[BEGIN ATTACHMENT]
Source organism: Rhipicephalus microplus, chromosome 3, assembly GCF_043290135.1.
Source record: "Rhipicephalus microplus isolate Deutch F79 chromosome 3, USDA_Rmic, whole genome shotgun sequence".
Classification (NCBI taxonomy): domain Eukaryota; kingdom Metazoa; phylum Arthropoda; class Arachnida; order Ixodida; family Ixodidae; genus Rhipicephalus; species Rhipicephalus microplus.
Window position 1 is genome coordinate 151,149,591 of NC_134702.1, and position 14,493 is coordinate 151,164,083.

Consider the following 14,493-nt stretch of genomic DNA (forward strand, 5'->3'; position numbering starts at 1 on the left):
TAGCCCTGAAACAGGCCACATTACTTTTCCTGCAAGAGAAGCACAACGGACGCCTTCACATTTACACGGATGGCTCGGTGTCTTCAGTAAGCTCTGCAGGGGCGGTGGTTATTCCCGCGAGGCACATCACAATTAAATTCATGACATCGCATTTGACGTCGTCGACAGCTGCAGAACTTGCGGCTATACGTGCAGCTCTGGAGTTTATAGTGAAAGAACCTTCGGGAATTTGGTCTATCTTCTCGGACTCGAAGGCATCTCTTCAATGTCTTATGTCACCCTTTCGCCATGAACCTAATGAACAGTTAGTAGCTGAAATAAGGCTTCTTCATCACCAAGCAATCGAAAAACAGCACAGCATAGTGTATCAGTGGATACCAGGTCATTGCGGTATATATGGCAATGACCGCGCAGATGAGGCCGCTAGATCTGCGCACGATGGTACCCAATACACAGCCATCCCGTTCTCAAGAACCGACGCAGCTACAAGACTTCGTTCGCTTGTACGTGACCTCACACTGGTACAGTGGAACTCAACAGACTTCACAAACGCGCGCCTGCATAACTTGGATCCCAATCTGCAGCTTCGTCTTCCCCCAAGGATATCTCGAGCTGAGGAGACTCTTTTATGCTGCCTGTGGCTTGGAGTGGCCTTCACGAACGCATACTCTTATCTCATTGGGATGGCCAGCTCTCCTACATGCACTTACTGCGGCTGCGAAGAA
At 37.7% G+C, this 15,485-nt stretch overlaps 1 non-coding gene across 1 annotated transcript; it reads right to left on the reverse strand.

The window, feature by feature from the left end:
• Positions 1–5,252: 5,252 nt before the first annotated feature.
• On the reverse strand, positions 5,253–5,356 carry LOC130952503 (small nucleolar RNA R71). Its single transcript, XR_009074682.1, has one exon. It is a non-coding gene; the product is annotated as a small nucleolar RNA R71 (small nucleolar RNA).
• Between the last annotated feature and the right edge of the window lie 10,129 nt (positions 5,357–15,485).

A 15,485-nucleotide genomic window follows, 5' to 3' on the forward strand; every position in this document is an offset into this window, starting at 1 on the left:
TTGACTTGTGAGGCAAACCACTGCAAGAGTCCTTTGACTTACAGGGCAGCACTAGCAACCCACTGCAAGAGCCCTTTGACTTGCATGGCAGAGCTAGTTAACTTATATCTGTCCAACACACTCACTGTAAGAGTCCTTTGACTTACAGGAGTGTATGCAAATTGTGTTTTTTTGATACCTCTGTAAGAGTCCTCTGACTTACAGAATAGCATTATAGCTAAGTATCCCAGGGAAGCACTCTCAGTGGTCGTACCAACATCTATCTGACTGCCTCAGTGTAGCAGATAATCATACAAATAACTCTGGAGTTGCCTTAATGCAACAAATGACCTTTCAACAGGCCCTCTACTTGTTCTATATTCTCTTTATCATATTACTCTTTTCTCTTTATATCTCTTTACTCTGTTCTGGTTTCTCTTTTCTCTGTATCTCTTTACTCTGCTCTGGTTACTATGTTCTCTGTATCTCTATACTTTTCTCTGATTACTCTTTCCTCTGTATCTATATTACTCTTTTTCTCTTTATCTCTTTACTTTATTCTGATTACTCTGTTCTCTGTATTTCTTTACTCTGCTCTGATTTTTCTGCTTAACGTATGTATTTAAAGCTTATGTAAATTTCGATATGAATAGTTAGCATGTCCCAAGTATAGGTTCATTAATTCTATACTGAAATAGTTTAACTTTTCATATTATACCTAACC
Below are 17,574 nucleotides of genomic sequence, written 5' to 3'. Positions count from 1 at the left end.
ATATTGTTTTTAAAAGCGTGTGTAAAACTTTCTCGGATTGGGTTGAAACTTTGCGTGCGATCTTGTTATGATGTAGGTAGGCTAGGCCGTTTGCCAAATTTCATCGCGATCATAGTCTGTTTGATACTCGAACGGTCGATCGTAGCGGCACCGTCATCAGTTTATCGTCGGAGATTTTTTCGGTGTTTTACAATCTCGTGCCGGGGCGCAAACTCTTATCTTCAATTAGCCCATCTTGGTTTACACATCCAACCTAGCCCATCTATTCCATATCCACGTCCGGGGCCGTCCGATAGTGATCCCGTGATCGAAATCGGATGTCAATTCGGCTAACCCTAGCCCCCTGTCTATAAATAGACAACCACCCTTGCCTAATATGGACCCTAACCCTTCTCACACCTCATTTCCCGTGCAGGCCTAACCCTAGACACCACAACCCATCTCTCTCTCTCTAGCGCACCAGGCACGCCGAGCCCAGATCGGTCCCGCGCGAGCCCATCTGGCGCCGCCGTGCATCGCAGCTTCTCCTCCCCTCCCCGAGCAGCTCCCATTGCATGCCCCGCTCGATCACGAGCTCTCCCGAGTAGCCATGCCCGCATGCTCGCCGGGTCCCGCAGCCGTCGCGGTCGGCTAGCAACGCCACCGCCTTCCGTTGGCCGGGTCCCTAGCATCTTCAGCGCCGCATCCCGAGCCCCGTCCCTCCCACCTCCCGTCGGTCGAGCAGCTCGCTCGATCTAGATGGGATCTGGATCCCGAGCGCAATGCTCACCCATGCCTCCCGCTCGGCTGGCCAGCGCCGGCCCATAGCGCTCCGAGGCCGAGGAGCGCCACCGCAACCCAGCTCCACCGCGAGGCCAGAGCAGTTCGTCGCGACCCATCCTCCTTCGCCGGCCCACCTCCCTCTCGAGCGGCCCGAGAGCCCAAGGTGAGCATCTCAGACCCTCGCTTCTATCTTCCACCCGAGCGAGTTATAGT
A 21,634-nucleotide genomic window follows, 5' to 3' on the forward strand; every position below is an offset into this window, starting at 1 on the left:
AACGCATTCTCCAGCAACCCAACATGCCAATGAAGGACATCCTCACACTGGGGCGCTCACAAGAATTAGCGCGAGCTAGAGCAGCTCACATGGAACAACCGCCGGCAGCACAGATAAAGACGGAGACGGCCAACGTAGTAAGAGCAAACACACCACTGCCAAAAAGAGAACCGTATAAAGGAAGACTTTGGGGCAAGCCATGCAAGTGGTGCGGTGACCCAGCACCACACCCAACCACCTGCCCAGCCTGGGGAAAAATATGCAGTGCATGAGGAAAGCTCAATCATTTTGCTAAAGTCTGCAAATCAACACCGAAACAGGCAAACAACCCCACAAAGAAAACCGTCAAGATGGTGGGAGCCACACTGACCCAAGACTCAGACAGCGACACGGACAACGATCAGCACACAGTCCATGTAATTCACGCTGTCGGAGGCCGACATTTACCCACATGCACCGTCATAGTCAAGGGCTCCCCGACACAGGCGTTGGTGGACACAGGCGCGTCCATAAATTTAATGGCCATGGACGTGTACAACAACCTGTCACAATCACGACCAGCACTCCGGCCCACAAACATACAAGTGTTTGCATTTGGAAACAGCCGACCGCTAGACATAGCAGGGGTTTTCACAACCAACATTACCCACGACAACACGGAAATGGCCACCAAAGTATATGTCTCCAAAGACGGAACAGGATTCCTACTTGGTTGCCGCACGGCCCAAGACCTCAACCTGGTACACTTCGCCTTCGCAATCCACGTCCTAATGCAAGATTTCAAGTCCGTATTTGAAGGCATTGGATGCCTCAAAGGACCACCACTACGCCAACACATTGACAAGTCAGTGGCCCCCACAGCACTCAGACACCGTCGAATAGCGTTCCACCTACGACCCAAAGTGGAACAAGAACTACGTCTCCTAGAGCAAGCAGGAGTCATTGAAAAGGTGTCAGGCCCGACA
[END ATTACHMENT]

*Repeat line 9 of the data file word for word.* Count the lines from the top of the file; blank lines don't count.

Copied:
• Positions 1–5,252: 5,252 nt before the first annotated feature.